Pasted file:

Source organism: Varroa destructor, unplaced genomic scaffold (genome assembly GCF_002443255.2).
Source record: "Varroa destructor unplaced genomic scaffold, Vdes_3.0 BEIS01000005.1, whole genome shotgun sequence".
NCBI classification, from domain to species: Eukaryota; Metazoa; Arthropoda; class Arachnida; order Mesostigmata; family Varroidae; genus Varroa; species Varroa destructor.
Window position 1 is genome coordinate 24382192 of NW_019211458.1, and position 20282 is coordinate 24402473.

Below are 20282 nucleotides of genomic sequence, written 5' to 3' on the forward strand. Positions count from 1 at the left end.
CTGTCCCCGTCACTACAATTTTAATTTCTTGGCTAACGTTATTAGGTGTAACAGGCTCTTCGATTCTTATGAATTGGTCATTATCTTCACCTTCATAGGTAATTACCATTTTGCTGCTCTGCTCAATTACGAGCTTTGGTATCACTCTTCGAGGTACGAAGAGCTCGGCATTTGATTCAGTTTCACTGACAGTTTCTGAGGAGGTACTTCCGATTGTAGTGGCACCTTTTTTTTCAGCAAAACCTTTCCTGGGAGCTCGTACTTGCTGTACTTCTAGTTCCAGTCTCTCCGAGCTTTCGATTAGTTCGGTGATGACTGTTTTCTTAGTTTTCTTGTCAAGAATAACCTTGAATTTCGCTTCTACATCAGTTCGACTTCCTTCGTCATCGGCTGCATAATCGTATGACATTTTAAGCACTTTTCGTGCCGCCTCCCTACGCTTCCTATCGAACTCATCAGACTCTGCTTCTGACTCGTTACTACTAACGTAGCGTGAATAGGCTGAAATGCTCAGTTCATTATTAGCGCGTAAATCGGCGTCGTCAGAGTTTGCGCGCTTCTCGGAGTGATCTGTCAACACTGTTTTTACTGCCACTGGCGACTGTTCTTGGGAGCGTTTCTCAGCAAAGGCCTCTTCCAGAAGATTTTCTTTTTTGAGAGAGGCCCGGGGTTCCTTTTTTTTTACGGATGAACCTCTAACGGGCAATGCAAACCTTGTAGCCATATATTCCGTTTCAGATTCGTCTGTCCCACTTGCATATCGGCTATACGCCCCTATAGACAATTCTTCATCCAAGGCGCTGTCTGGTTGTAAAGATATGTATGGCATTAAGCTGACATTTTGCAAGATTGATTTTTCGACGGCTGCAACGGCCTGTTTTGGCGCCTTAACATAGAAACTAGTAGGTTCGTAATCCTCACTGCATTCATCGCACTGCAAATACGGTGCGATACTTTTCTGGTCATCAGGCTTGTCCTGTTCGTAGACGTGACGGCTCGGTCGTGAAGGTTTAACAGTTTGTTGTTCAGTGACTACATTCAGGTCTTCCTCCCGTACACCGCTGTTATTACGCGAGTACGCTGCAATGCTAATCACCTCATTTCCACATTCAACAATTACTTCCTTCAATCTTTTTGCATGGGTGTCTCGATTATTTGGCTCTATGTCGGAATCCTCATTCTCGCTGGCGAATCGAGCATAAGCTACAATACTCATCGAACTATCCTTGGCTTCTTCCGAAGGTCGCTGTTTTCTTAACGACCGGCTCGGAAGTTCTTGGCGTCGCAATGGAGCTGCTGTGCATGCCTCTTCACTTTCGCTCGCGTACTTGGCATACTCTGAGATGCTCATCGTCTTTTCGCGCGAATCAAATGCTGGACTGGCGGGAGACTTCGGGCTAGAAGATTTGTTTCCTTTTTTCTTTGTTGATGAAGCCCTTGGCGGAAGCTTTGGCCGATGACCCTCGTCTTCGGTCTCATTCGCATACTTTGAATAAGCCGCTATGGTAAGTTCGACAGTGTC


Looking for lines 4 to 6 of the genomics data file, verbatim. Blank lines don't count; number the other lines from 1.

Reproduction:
Window position 1 is genome coordinate 24382192 of NW_019211458.1, and position 20282 is coordinate 24402473.

Below are 20282 nucleotides of genomic sequence, written 5' to 3' on the forward strand. Positions count from 1 at the left end.
CTGTCCCCGTCACTACAATTTTAATTTCTTGGCTAACGTTATTAGGTGTAACAGGCTCTTCGATTCTTATGAATTGGTCATTATCTTCACCTTCATAGGTAATTACCATTTTGCTGCTCTGCTCAATTACGAGCTTTGGTATCACTCTTCGAGGTACGAAGAGCTCGGCATTTGATTCAGTTTCACTGACAGTTTCTGAGGAGGTACTTCCGATTGTAGTGGCACCTTTTTTTTCAGCAAAACCTTTCCTGGGAGCTCGTACTTGCTGTACTTCTAGTTCCAGTCTCTCCGAGCTTTCGATTAGTTCGGTGATGACTGTTTTCTTAGTTTTCTTGTCAAGAATAACCTTGAATTTCGCTTCTACATCAGTTCGACTTCCTTCGTCATCGGCTGCATAATCGTATGACATTTTAAGCACTTTTCGTGCCGCCTCCCTACGCTTCCTATCGAACTCATCAGACTCTGCTTCTGACTCGTTACTACTAACGTAGCGTGAATAGGCTGAAATGCTCAGTTCATTATTAGCGCGTAAATCGGCGTCGTCAGAGTTTGCGCGCTTCTCGGAGTGATCTGTCAACACTGTTTTTACTGCCACTGGCGACTGTTCTTGGGAGCGTTTCTCAGCAAAGGCCTCTTCCAGAAGATTTTCTTTTTTGAGAGAGGCCCGGGGTTCCTTTTTTTTTACGGATGAACCTCTAACGGGCAATGCAAACCTTGTAGCCATATATTCCGTTTCAGATTCGTCTGTCCCACTTGCATATCGGCTATACGCCCCTATAGACAATTCTTCATCCAAGGCGCTGTCTGGTTGTAAAGATATGTATGGCATTAAGCTGACATTTTGCAAGATTGATTTTTCGACGGCTGCAACGGCCTGTTTTGGCGCCTTAACATAGAAACTAGTAGGTTCGTAATCCTCACTGCATTCATCGCACTGCAAATACGGTGCGATACTTTTCTGGTCATCAGGCTTGTCCTGTTCGTAGACGTGACGGCTCGGTCGTGAAGGTTTAACAGTTTGTTGTTCAGTGACTACATTCAGGTCTTCCTCCCGTACACCGCTGTTATTACGCGAGTACGCTGCAATGCTAATCACCTCATTTCCACATTCAACAATTACTTCCTTCAATCTTTTTGCATGGGTGTCTCGATTATTTGGCTCTATGTCGGAATCCTCATTCTCGCTGGCGAATCGAGCATAAGCTACAATACTCATCGAACTATCCTTGGCTTCTTCCGAAGGTCGCTGTTTTCTTAACGACCGGCTCGGAAGTTCTTGGCGTCGCAATGGAGCTGCTGTGCATGCCTCTTCACTTTCGCTCGCGTACTTGGCATACTCTGAGATGCTCATCGTCTTTTCGCGCGAATCAAATGCTGGACTGGCGGGAGACTTCGGGCTAGAAGATTTGTTTCCTTTTTTCTTTGTTGATGAAGCCCTTGGCGGAAGCTTTGGCCGATGACCCTCGTCTTCGGTCTCATTCGCATACTTTGAATAAGCCGCTATGGTAAGTTCGACAGTGTC